With the introduction of the Warlords of Draenor cinematic, short story Hellscream, and the Lords of War animated shorts, we can pretty much tack an official "The End" on Mists of Pandaria. All tie in material has been or is in the process of being released, and all new and upcoming content seems to be focusing on the expansion ahead. Although Warlords of Draenor won't launch until November, we can pretty much consider Mists of Pandaria over and done with, story-wise.
Which means it's time to do one of my favorite things to do -- head back and review the expansion in its entirety. It's not really fair to review a book based solely on one chapter, after all. Mists of Pandaria might have seemed like a fairly simple concept from the announcement of the expansion, but it actually played out into a reasonably complex story over the course of four content patches. So how does the story of Mists hold up against its predecessors?
Leveling through Mists of Pandaria was like a cram-session in lore, in a way. We knew virtually nothing of Pandaria, its native races, its history, or its unique culture going into this expansion -- we were dealing with a completely blank slate. So zones and quests in Pandaria had the onerous task of introducing us to all that lore and history, keeping us current with our place in said history, and setting up a story that would theoretically carry us through the entire expansion.
It was pretty clever in that aspect, because all dungeons, scenarios, and even the first tier of raiding concentrated on setting up that story. Here we are, strangers in a strange land, and our arrival sets off a chain reaction of events that throw this tranquil land into peril. Act I of Mists pretty much took place through the leveling and first tier of raiding, and dealt with introducing that conflict, and just as quickly setting us to the task of making things right. Getting to level 90 established what had gone wrong -- the mogu were acting up, the mantid were thrown off their cycle and corrupted by Sha that were released due to our factional warfare in the Jade Forest.
In between were the seeds for future patches -- the introduction of the Zandalari in Kun Lai. The heated conflict between Alliance and Horde that was never really resolved. Level 90 content played out in a series of daily quests -- some factions with overall story arcs that explained just what they were up to and gave you a good idea of who these various organizations were, others with little in the way of explanation, like the August Celestials that will likely remain an enigmatic mystery for good.
Tides of war
Act II of the story played out in a slightly different fashion, and introduced an intriguing new thread of stories with the Operation: Shieldwall and Dominance Offensive daily quests. That friction between Alliance and Horde was continuing to heat up and showed no signs of slowing down. More importantly, the ongoing conflict didn't just affect Pandaria's shores -- we witnessed the fallout from Garrosh Hellscream's reckless actions. Horde players nearly lost a faction leader due to Garrosh's assassination attempt; Alliance players nearly lost an important lore figure in Anduin Wrynn, Varian's son and future King of Stormwind.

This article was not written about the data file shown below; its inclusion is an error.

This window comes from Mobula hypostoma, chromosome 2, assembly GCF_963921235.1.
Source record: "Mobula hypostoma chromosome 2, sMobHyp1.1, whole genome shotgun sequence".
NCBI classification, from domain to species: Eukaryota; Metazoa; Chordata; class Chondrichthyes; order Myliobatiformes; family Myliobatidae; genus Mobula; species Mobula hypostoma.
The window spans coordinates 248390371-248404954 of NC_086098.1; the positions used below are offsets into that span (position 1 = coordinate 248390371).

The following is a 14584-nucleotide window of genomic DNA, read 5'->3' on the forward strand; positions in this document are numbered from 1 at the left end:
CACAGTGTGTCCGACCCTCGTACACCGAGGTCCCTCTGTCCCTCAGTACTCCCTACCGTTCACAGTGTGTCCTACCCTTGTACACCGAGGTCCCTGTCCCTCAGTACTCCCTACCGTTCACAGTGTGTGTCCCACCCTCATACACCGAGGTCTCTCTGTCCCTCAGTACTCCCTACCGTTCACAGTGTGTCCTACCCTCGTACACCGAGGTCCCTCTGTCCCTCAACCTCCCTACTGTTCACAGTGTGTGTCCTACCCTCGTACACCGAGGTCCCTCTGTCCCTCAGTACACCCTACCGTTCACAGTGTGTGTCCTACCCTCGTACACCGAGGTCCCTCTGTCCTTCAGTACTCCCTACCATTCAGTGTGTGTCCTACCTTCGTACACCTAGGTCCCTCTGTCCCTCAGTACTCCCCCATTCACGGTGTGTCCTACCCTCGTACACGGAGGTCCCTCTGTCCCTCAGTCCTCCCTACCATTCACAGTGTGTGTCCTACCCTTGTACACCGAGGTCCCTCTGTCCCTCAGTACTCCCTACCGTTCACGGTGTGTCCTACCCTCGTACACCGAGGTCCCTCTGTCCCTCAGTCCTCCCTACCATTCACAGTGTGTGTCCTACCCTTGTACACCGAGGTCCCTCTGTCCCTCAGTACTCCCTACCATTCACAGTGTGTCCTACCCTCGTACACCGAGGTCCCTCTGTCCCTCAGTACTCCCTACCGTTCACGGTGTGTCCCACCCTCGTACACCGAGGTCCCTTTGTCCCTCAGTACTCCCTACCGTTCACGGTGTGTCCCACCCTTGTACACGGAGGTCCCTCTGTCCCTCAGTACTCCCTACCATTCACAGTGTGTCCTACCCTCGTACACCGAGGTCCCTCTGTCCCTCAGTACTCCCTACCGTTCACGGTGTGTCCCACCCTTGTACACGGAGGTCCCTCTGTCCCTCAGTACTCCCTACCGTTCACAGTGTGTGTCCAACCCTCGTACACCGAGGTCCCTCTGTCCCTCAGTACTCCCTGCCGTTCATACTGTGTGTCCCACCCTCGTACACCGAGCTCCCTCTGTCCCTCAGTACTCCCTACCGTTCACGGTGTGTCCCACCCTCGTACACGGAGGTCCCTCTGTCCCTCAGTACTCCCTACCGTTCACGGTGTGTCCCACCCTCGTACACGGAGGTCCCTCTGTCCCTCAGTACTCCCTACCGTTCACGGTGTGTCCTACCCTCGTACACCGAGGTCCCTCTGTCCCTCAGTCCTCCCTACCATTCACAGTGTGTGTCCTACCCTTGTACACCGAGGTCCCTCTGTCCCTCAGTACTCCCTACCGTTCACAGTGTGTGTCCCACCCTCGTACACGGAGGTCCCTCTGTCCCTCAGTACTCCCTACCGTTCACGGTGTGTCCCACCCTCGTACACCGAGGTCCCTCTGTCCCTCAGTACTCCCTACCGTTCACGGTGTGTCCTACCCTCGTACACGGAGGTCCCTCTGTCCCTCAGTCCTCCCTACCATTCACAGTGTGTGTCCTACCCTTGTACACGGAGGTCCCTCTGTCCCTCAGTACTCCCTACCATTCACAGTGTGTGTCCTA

In addition to the violence and escalating aggression, players witnessed the first signs of political intrigue, something we haven't really seen in game before. Certainly there were implied shifts in loyalty, but watching Jaina Proudmoore cheerfully kick the Sunreavers right out of Dalaran was fascinating to see, because it clearly established the Kirin Tor as a non-neutral entity. Meanwhile in Silvermoon, Lor'themar Theron's struggles with Garrosh Hellscream's directives, and his wavering loyalty to the Horde were equally fascinating to Horde players. Certainly the blood elves would never leave the Horde, but for a moment there, it looked like that option was slightly more likely than you'd think.
The climactic end to Act II was the confrontation with Garrosh as he rang the Divine Bell for the first time ... and for the first time, we were witness to exactly what Hellscream was capable of. For Alliance players, the callous destruction of Theramore had already made it clear that Garrosh had absolutely no qualms about destroying their faction. But for the Horde, this was a confirmation to the sinking sensation that had been growing ever since Vol'jin's attempted assassination -- Garrosh Hellscream certainly said he was acting in the best interests of the Horde, but his ideal Horde clearly did not include us.
Act III dove back into the plot in Pandaria, with the terrifying return of Lei Shen the Thunder King and the second coming of the Zandalari, enemies we'd encountered before in Cataclysm. The story here was interesting because it began to tie together what was going on in Pandaria with what was going on in the rest of the world. There was a dual dynamic going on in which we were trying to help the pandaren, which was what we'd been doing since our first foray onto Pandaria's shores in Act I, but this time that was pinned against a backdrop of that heightened aggression between Alliance and Horde.
Maybe Taran Zhu's words were a little self-righteous at the end of this particular story chain, but he was only saying what had been illustrated all along: as long as one side attacked and the other retaliated, there would be no end to the vicious cycle of warfare that threatened to spiral completely out of control. Taran Zhu had a vested interest in what we were doing because we were doing it on the shores of the land he had sworn to protect, and our actions were having a negative impact on that land. That was pretty much his reasoning for wanting to see the violence come to an end -- at least on Pandaria's shores.
And while we didn't exactly get a kiss-and-make-up resolution to Act III, we did see, for the first time since violence erupted in Tides of War, both Alliance and Horde agree to turn around, walk away, and end it. Not because they liked each other. Nobody was conceding, and there were no victories won. It was because both sides realized, as much as they hated to say it, that there was something bigger they needed to be focusing on -- and if they were consumed with fighting each other, they weren't doing anything for the people they'd allied with and said they would protect.